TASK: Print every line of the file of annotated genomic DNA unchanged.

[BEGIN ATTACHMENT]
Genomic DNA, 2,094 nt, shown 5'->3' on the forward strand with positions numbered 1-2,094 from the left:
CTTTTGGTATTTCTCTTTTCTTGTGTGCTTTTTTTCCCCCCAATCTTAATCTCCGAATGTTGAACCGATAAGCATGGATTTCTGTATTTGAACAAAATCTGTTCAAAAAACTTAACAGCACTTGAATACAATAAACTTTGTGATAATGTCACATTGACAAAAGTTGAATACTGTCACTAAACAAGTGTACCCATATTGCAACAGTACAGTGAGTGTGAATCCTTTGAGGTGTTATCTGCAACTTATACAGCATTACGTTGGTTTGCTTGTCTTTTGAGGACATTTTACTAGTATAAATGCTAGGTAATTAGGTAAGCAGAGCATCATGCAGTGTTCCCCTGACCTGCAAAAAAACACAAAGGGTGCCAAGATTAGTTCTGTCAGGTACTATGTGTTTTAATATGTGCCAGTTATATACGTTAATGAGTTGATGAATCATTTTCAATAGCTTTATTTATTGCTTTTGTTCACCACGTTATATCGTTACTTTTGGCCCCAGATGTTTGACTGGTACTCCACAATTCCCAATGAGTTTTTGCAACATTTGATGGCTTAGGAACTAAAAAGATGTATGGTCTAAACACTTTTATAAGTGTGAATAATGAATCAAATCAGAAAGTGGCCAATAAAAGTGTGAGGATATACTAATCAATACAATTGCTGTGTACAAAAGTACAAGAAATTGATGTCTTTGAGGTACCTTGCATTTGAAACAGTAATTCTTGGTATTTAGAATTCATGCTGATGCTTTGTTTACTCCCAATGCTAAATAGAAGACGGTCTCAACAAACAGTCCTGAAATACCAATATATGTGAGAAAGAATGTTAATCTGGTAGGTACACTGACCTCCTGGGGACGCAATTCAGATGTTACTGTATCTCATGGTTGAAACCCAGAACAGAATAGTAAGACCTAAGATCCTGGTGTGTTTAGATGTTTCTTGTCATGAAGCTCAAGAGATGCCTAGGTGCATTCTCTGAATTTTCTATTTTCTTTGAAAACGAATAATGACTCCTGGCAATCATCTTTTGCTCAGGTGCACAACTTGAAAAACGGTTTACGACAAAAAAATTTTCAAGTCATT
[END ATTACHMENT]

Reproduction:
Genomic DNA, 2,094 nt, shown 5'->3' on the forward strand with positions numbered 1-2,094 from the left:
CTTTTGGTATTTCTCTTTTCTTGTGTGCTTTTTTTCCCCCCAATCTTAATCTCCGAATGTTGAACCGATAAGCATGGATTTCTGTATTTGAACAAAATCTGTTCAAAAAACTTAACAGCACTTGAATACAATAAACTTTGTGATAATGTCACATTGACAAAAGTTGAATACTGTCACTAAACAAGTGTACCCATATTGCAACAGTACAGTGAGTGTGAATCCTTTGAGGTGTTATCTGCAACTTATACAGCATTACGTTGGTTTGCTTGTCTTTTGAGGACATTTTACTAGTATAAATGCTAGGTAATTAGGTAAGCAGAGCATCATGCAGTGTTCCCCTGACCTGCAAAAAAACACAAAGGGTGCCAAGATTAGTTCTGTCAGGTACTATGTGTTTTAATATGTGCCAGTTATATACGTTAATGAGTTGATGAATCATTTTCAATAGCTTTATTTATTGCTTTTGTTCACCACGTTATATCGTTACTTTTGGCCCCAGATGTTTGACTGGTACTCCACAATTCCCAATGAGTTTTTGCAACATTTGATGGCTTAGGAACTAAAAAGATGTATGGTCTAAACACTTTTATAAGTGTGAATAATGAATCAAATCAGAAAGTGGCCAATAAAAGTGTGAGGATATACTAATCAATACAATTGCTGTGTACAAAAGTACAAGAAATTGATGTCTTTGAGGTACCTTGCATTTGAAACAGTAATTCTTGGTATTTAGAATTCATGCTGATGCTTTGTTTACTCCCAATGCTAAATAGAAGACGGTCTCAACAAACAGTCCTGAAATACCAATATATGTGAGAAAGAATGTTAATCTGGTAGGTACACTGACCTCCTGGGGACGCAATTCAGATGTTACTGTATCTCATGGTTGAAACCCAGAACAGAATAGTAAGACCTAAGATCCTGGTGTGTTTAGATGTTTCTTGTCATGAAGCTCAAGAGATGCCTAGGTGCATTCTCTGAATTTTCTATTTTCTTTGAAAACGAATAATGACTCCTGGCAATCATCTTTTGCTCAGGTGCACAACTTGAAAAACGGTTTACGACAAAAAAATTTTCAAGTCATT